So here is your first infusion exercise to character development. We want you to start a character journal. Even as an illustrator, a good way to know your story characters is to fill out a characterisation sheet. Here’s a sample below you can use, and of course you can add more questions. If you aren’t currently writing/illustrating a specific character, create one on the spot. You may surprise yourself and get a start on a new novel or picture book!

EVERYTHING I KNOW ABOUT MY CHARACTER

  • Name (including last and middle names) and age.
  • Nickname (and how they got this).
  • Physical description.
  • Family members/friends/pets names and ages.
  • Favorite person and why.
  • Least favorite person and why.
  • Best friend (how long and why).
  • Favorite food.
  • Least favorite food.
  • Favorite color
  • Favorite word or saying.
  • Living situation.
  • Bad habits.
  • Secrets – could be a secret wish.
  • Enemies.
  • Any allergies.
  • The thing they are most scared of.
  • The thing that makes them laugh/smile/feel happy.

Actions reveal the personality behind them…and so in your character’s shoes, you will be responding to things you see, hear, smell, taste and touch in your journals. You must stay true to your character when you are attempting this exercise. Remember, when a character acts consistently, that character then becomes believable.

 
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Posted by on July 7, 2010 in Characters Act

 

Give Yourself the Right to Write Crap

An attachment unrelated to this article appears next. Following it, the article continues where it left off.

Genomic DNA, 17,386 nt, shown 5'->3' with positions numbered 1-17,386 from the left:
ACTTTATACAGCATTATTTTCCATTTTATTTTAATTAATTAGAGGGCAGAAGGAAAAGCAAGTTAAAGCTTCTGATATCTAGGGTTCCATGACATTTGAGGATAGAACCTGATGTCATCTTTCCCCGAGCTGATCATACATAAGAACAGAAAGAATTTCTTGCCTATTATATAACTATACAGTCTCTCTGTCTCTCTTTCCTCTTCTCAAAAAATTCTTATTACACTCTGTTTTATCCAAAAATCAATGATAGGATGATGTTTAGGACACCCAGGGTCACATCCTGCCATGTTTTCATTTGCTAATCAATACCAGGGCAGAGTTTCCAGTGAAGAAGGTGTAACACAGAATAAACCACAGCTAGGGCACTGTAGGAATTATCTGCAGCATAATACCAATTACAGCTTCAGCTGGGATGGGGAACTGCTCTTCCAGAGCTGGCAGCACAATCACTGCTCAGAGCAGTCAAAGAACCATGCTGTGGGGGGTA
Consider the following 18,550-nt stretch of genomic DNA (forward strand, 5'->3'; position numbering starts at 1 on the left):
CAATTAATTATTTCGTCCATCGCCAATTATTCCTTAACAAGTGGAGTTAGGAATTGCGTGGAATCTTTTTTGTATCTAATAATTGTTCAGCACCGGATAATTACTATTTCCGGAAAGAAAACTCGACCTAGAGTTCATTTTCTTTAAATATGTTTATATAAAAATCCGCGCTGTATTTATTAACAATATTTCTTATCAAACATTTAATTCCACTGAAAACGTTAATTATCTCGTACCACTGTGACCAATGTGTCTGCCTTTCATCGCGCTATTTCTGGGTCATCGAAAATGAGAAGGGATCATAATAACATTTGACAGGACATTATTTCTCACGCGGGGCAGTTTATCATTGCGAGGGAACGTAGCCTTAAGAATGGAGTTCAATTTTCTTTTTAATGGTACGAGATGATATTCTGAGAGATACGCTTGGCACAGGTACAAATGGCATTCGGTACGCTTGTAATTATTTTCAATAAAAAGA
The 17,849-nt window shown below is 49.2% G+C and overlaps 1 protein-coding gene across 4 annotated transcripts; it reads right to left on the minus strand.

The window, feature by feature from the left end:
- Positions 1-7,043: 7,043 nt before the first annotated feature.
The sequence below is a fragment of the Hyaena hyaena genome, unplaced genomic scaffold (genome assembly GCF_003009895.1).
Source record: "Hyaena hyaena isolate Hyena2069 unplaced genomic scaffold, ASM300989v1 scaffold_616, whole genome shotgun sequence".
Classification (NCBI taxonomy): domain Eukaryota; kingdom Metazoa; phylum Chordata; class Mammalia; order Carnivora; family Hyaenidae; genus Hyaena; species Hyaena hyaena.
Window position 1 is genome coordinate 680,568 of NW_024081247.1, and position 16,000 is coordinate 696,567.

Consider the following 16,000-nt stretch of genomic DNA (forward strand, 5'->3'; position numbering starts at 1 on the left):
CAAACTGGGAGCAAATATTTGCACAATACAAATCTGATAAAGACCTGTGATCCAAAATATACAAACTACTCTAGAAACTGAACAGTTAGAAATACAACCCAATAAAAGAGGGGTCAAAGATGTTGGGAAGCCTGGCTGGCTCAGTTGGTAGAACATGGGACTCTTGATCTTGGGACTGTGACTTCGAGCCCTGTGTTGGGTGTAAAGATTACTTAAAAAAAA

You sit there staring at that blinking cursor and you at least give yourself credit for sitting still in front of the computer without distraction. And there is a brief pause….of about a few hours and still nothing on that screen. Sure, you’ve done a bit of surfing on the net to get some background or info on your story. And hey, you had to check your email and respond to those pressing forwards that keep circulating. But the writing part of your writing is left…empty…cursor blinking.

And why is it such a hard thing to do? We love writing don’t we?  I think the hardest part of starting to write is locking up that inner critic. That editor within that just wants the perfect first line, the flawless first paragraph….a first page that can almost evoke a religious experience it’s that good. Well, no wonder we can’t bloody write!

So let’s give ourselves the permission to write crap. Just get it all out on the page and indulge in the freedom of letting go and simply expressing yourself. If you think about writing in this way it really makes the whole process so much more approachable. You have to get to the heart of your story first and worry about the critic later. The first draft is never going to be good enough, so just accept that it has to be good enough for now. As YA author Libba Bray said at a writer’s conference, lower your standards, let the madman out and type your first shitty draft!